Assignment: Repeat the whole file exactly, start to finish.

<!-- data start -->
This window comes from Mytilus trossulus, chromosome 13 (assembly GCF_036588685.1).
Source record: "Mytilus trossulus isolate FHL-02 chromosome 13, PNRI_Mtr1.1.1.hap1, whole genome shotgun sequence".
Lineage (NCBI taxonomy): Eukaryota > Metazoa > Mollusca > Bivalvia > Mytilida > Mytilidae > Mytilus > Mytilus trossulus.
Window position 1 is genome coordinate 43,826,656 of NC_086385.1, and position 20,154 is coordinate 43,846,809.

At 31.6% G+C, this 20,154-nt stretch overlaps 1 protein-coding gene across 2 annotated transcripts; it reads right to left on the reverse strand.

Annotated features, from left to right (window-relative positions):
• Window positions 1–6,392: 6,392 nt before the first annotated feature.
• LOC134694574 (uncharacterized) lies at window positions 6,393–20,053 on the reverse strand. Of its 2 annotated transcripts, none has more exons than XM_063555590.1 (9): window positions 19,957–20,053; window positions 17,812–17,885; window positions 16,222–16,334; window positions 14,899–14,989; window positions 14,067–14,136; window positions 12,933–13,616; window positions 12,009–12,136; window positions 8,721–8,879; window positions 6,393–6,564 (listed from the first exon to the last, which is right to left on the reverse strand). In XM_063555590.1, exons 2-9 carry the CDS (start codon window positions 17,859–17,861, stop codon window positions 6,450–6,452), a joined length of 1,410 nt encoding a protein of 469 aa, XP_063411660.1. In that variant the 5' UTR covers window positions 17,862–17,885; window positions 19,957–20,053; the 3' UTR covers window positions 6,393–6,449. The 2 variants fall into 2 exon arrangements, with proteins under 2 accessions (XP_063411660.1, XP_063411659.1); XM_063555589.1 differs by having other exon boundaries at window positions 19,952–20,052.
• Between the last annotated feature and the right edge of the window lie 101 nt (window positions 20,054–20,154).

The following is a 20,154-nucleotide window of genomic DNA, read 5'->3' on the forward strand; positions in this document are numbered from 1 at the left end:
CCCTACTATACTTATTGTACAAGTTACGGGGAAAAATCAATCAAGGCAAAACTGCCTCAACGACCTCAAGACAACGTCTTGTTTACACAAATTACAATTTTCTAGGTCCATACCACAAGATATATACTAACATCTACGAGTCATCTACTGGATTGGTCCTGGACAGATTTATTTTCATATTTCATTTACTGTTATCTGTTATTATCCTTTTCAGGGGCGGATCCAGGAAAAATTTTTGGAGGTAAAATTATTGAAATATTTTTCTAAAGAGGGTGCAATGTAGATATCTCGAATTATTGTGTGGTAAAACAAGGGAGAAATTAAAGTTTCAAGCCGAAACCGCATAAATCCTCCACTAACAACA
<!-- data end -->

This window comes from Mytilus trossulus, chromosome 13 (assembly GCF_036588685.1).
Source record: "Mytilus trossulus isolate FHL-02 chromosome 13, PNRI_Mtr1.1.1.hap1, whole genome shotgun sequence".
Lineage (NCBI taxonomy): Eukaryota > Metazoa > Mollusca > Bivalvia > Mytilida > Mytilidae > Mytilus > Mytilus trossulus.
Window position 1 is genome coordinate 43,826,656 of NC_086385.1, and position 20,154 is coordinate 43,846,809.

At 31.6% G+C, this 20,154-nt stretch overlaps 1 protein-coding gene across 2 annotated transcripts; it reads right to left on the reverse strand.

Annotated features, from left to right (window-relative positions):
• Window positions 1–6,392: 6,392 nt before the first annotated feature.
• LOC134694574 (uncharacterized) lies at window positions 6,393–20,053 on the reverse strand. Of its 2 annotated transcripts, none has more exons than XM_063555590.1 (9): window positions 19,957–20,053; window positions 17,812–17,885; window positions 16,222–16,334; window positions 14,899–14,989; window positions 14,067–14,136; window positions 12,933–13,616; window positions 12,009–12,136; window positions 8,721–8,879; window positions 6,393–6,564 (listed from the first exon to the last, which is right to left on the reverse strand). In XM_063555590.1, exons 2-9 carry the CDS (start codon window positions 17,859–17,861, stop codon window positions 6,450–6,452), a joined length of 1,410 nt encoding a protein of 469 aa, XP_063411660.1. In that variant the 5' UTR covers window positions 17,862–17,885; window positions 19,957–20,053; the 3' UTR covers window positions 6,393–6,449. The 2 variants fall into 2 exon arrangements, with proteins under 2 accessions (XP_063411660.1, XP_063411659.1); XM_063555589.1 differs by having other exon boundaries at window positions 19,952–20,052.
• Between the last annotated feature and the right edge of the window lie 101 nt (window positions 20,054–20,154).

The following is a 20,154-nucleotide window of genomic DNA, read 5'->3' on the forward strand; positions in this document are numbered from 1 at the left end:
CCCTACTATACTTATTGTACAAGTTACGGGGAAAAATCAATCAAGGCAAAACTGCCTCAACGACCTCAAGACAACGTCTTGTTTACACAAATTACAATTTTCTAGGTCCATACCACAAGATATATACTAACATCTACGAGTCATCTACTGGATTGGTCCTGGACAGATTTATTTTCATATTTCATTTACTGTTATCTGTTATTATCCTTTTCAGGGGCGGATCCAGGAAAAATTTTTGGAGGTAAAATTATTGAAATATTTTTCTAAAGAGGGTGCAATGTAGATATCTCGAATTATTGTGTGGTAAAACAAGGGAGAAATTAAAGTTTCAAGCCGAAACCGCATAAATCCTCCACTAACAACA